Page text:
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Cal Fire is relaunching night flying operations

When fighting a large fire, one of Cal Fire’s greatest tools is the ability to fight fires from the air. However, until recently, aerial attacks on wildfires were limited to daylight hours due to safety concerns. Now, thanks to advanced aviation technology, along with careful development and training, California’s wildfire management agency is preparing to go full night. flights throughout the state. Earlier this month, the Northern California region got a taste of just how beneficial night flights can be. Benjamin Berman, chief helicopter pilot and helicopter program manager for Cal Fire, said the proof of concept came from a wildfire that burned earlier in July, prompting evacuations in Amador and Calaveras counties. KCRA 3 was covering the Electra Fire on July 7 when we caught on camera a “Fire Hawk” helicopter reloading water from Lake Tabeaud in the middle of the night.”There were a few fires that fell over the main containment and we were able to pick them up with goggles night vision,” Berman said. Without Fire Hawk and his crew, these fires may have continued to burn throughout the night. Berman said the addition of this tool is a game-changer for Cal Fire. Berman. But getting a crew ready for night flight doesn’t happen overnight. Each of Cal Fire’s 12 new Fire Hawks took more than a year to build. That includes construction in Poland, painting in Texas and special equipment facility in Colorado. These helicopters will be stationed at bases throughout the state. After a year of daytime flight training, crews can begin rigorous night training. This includes time in a flight simulator, two weeks in a class and log flying hours at night with a training pilot. A big part of this training is learning to communicate as a team. Cal The Fire Hawk has a much more complex instrument cluster than its predecessor, the Huey. Crew groups are also larger. Berman likens each crew to a football team,” Berman said. A third crew member sits behind the captain in the front seat and often leans out of the helicopter, looking at everything happening on the ground below. The training helps crews to learn new flight procedures, but more than anything, they have to relearn old habits developed as a result of years of daytime airstrikes. Many of these habits have become muscle memory, not unlike how we are used to driving cars us.” Now we’re taking all that away from them and putting them into something completely different and they have to relearn a lot of things. And sometimes relearning things is harder than learning them in the first place,” Berman said. Like all Cal Fire tools, the Fire Hawk will be used strategically when incident commanders determine that night flight may give crews an advantage or that fire conditions are particularly life-threatening. thrust, night flight technology is not infallible. If the smoke or fog is too thick, night vision goggles will not work. This is because the glasses amplify visible light coming from terrain features or the fire itself. If smoke covers these features, they cannot be seen, making flying conditions hazardous day or night. Excessive winds will also ground the Fire Hawk and possibly other aircraft because air attacks would likely be less effective. Berman said Cal Fire is about halfway through bringing its 12 Fire Hawks online. He expects full readiness sometime next year with the timing largely dependent on the demands of this fire season. “The Fire Hawk’s night flight capability will have an impact, but it’s all one piece of the whole puzzle when it comes to fighting a fire,” Berman said. “It’s always the firefighters on the ground who are actually hitting these fires.”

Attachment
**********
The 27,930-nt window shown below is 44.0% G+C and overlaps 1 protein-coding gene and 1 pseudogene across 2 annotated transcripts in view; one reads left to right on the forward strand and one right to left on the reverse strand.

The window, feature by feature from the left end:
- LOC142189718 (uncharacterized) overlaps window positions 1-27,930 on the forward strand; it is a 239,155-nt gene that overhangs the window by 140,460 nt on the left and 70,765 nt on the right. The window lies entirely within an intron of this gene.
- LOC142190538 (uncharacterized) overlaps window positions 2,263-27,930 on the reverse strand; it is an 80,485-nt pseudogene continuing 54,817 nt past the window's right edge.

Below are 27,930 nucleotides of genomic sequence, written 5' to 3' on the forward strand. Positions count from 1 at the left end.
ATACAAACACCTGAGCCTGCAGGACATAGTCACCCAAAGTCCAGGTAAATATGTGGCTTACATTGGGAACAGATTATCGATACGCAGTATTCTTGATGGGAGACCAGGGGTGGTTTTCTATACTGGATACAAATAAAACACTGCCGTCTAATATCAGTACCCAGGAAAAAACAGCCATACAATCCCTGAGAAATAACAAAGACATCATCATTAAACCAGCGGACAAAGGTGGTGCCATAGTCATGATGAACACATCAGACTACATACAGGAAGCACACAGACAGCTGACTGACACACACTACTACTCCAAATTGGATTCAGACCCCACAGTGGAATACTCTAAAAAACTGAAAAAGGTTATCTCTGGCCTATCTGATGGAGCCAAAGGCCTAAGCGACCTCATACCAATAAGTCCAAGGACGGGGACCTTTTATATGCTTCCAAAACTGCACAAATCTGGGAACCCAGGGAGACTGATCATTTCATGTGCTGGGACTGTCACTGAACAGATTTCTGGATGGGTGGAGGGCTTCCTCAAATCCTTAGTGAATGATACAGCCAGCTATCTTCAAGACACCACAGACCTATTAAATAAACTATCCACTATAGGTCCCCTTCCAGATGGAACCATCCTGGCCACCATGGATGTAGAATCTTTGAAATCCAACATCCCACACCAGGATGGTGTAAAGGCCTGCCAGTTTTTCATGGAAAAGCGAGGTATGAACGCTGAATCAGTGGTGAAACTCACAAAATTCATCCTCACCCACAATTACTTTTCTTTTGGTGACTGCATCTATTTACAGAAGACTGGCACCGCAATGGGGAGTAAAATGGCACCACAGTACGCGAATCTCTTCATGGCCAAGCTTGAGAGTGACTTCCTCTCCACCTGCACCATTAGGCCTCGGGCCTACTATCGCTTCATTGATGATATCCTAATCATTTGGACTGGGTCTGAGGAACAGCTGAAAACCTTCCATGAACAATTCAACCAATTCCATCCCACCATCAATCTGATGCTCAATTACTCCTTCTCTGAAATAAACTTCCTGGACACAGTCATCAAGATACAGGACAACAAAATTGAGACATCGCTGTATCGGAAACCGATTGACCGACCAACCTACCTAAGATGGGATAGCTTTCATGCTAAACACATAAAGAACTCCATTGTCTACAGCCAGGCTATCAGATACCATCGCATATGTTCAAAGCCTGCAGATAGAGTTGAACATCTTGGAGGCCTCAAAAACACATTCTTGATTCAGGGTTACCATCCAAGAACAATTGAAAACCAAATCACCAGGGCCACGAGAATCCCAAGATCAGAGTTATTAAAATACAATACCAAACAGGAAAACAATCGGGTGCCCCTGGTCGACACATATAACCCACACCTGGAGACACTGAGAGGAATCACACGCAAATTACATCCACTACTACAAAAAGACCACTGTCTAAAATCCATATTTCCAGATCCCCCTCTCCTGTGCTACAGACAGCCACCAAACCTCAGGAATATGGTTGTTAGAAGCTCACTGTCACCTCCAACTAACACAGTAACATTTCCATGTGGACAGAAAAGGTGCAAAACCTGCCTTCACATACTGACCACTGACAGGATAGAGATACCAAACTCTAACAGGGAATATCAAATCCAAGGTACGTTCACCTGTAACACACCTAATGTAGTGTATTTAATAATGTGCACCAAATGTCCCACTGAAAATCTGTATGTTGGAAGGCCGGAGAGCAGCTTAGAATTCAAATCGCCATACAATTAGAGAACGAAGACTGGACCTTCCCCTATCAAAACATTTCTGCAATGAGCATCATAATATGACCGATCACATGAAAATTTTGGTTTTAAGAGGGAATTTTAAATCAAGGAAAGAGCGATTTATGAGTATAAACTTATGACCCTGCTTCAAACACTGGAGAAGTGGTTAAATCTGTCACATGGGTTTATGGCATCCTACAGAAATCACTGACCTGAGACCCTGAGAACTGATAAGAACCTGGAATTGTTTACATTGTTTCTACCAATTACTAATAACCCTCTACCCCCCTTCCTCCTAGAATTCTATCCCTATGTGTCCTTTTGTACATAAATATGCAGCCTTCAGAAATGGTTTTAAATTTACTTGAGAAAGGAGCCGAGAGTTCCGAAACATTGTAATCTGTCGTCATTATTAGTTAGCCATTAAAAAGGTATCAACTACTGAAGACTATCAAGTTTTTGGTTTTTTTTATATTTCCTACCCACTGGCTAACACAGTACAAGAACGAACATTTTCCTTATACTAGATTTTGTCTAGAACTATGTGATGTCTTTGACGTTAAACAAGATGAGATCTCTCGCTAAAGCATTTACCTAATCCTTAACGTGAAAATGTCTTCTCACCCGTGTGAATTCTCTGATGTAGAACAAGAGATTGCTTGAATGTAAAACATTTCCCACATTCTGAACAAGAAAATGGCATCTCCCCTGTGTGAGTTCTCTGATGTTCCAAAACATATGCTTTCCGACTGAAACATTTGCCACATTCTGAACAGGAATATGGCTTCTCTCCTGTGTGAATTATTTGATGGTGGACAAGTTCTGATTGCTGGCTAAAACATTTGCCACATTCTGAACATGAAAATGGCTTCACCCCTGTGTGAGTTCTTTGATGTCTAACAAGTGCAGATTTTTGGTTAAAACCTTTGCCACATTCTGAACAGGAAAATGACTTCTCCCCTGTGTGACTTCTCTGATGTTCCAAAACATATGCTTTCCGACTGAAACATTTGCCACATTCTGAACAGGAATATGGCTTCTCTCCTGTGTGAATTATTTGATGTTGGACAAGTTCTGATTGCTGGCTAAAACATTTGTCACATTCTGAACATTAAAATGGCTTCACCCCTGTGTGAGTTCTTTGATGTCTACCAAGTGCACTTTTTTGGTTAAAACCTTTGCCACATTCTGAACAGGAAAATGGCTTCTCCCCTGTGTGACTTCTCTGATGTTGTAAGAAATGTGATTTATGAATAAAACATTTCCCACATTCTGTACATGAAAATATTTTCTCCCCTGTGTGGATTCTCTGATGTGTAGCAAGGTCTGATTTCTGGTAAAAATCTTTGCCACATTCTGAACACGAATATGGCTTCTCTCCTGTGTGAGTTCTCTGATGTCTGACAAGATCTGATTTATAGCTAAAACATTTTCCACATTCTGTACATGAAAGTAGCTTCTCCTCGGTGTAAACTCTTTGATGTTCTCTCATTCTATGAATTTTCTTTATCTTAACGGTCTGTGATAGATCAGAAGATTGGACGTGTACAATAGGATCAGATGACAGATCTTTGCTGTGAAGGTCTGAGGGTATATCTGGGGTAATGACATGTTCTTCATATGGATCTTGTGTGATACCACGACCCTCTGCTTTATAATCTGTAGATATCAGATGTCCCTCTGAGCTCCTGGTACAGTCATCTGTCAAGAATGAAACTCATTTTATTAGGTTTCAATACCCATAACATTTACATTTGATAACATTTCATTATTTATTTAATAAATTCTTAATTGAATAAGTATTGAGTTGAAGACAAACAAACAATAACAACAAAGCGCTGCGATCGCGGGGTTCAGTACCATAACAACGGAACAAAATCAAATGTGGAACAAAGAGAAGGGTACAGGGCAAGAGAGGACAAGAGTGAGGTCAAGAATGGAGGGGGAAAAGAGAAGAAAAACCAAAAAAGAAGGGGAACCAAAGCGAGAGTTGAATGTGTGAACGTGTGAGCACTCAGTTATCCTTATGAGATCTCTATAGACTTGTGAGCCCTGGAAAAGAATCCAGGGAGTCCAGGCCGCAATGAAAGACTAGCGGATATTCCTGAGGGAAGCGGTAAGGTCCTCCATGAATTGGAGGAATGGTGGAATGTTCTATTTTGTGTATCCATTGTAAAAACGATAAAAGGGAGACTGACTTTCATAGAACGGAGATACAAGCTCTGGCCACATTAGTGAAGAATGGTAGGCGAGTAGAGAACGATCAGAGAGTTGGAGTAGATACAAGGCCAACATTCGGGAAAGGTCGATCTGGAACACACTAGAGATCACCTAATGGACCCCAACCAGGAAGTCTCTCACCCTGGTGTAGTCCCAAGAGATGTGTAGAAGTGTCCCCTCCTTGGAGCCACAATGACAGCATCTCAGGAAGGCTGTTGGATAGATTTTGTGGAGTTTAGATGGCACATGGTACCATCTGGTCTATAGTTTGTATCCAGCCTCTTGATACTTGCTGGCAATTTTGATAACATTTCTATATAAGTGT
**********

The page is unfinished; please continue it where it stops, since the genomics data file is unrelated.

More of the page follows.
When fighting a large fire, one of Cal Fire’s greatest tools is the ability to fight fires from the air. However, until recently, aerial attacks on wildfires were limited to daylight hours due to safety concerns.